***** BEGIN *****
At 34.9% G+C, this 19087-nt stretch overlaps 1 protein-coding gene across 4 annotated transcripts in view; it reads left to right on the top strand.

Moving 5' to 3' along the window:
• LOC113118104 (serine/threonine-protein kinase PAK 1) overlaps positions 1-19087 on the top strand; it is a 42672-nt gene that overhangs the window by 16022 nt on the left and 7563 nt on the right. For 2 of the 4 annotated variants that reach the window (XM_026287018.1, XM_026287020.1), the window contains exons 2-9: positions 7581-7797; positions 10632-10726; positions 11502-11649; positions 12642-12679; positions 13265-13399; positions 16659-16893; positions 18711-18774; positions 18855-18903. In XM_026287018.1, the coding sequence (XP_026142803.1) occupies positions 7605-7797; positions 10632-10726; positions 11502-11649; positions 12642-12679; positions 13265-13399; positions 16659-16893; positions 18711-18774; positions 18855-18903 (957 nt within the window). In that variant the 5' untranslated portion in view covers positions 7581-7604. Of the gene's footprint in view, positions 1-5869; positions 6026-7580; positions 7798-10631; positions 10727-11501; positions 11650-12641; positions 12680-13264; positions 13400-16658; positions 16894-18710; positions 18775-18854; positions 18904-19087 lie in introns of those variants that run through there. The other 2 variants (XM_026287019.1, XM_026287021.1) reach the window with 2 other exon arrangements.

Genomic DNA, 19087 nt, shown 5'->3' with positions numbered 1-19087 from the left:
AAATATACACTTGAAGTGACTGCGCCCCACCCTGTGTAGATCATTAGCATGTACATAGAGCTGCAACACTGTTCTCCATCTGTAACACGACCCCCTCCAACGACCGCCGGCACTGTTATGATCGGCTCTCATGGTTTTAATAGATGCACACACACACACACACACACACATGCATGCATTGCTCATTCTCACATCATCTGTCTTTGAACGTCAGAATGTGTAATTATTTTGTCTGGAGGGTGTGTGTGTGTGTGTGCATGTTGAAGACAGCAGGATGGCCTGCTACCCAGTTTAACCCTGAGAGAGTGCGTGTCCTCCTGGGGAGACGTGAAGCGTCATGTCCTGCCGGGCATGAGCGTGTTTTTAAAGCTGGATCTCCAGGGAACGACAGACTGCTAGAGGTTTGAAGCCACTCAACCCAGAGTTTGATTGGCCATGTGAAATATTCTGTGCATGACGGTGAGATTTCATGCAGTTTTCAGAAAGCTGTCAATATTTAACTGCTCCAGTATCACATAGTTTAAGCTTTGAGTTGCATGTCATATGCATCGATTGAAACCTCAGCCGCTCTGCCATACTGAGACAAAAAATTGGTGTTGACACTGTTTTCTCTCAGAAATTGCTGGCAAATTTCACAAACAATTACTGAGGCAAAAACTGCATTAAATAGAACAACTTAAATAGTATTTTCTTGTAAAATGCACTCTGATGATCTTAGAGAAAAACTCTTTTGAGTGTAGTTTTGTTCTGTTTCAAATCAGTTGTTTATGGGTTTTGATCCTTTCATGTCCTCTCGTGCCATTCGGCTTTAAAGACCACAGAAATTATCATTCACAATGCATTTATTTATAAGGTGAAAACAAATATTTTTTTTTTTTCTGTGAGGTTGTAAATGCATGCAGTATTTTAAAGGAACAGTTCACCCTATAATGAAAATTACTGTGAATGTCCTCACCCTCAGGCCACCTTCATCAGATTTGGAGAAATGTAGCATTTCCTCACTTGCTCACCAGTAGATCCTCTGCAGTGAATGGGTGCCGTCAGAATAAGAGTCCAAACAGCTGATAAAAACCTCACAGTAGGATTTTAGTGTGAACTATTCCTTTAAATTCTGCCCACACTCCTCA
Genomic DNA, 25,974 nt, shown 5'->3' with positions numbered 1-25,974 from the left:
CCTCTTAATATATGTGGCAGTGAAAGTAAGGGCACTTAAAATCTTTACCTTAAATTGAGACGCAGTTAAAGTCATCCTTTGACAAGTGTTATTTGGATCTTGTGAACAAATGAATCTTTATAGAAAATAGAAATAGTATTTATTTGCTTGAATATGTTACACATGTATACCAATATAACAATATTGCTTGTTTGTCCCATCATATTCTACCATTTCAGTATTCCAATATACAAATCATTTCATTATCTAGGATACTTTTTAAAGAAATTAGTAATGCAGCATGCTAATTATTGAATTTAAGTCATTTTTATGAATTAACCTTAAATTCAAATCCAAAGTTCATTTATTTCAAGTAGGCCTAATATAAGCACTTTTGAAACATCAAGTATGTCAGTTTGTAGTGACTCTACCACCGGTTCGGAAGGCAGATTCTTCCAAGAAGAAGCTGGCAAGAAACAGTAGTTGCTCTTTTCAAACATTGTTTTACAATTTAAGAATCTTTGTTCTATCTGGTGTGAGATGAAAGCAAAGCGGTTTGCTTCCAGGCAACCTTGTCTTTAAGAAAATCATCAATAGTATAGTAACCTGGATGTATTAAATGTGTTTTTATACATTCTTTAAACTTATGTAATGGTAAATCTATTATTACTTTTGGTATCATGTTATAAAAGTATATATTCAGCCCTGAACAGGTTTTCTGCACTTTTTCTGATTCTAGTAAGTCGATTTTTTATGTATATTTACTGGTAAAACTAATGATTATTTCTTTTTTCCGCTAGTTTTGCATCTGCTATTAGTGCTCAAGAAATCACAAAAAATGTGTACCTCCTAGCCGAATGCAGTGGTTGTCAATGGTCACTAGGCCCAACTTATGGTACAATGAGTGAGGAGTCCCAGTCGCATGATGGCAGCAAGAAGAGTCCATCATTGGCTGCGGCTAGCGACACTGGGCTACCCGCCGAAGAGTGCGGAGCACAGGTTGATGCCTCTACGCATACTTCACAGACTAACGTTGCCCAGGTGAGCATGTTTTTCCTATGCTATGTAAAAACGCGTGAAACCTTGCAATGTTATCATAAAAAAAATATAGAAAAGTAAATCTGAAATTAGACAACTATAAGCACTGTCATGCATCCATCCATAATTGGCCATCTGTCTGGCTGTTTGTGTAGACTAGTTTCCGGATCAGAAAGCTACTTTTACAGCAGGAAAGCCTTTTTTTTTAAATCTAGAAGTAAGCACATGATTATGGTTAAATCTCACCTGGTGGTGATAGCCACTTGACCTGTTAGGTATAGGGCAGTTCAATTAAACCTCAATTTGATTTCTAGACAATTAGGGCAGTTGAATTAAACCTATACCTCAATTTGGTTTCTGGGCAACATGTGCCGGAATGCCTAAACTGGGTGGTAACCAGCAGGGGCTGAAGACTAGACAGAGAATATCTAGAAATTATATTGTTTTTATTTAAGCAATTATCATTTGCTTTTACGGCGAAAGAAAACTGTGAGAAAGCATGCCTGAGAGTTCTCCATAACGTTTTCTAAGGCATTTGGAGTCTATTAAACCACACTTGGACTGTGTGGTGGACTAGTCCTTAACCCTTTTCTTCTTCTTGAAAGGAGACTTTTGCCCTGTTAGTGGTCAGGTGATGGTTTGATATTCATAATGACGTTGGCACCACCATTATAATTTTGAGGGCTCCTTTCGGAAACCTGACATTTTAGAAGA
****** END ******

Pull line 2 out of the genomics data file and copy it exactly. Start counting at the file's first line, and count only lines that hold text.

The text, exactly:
Moving 5' to 3' along the window: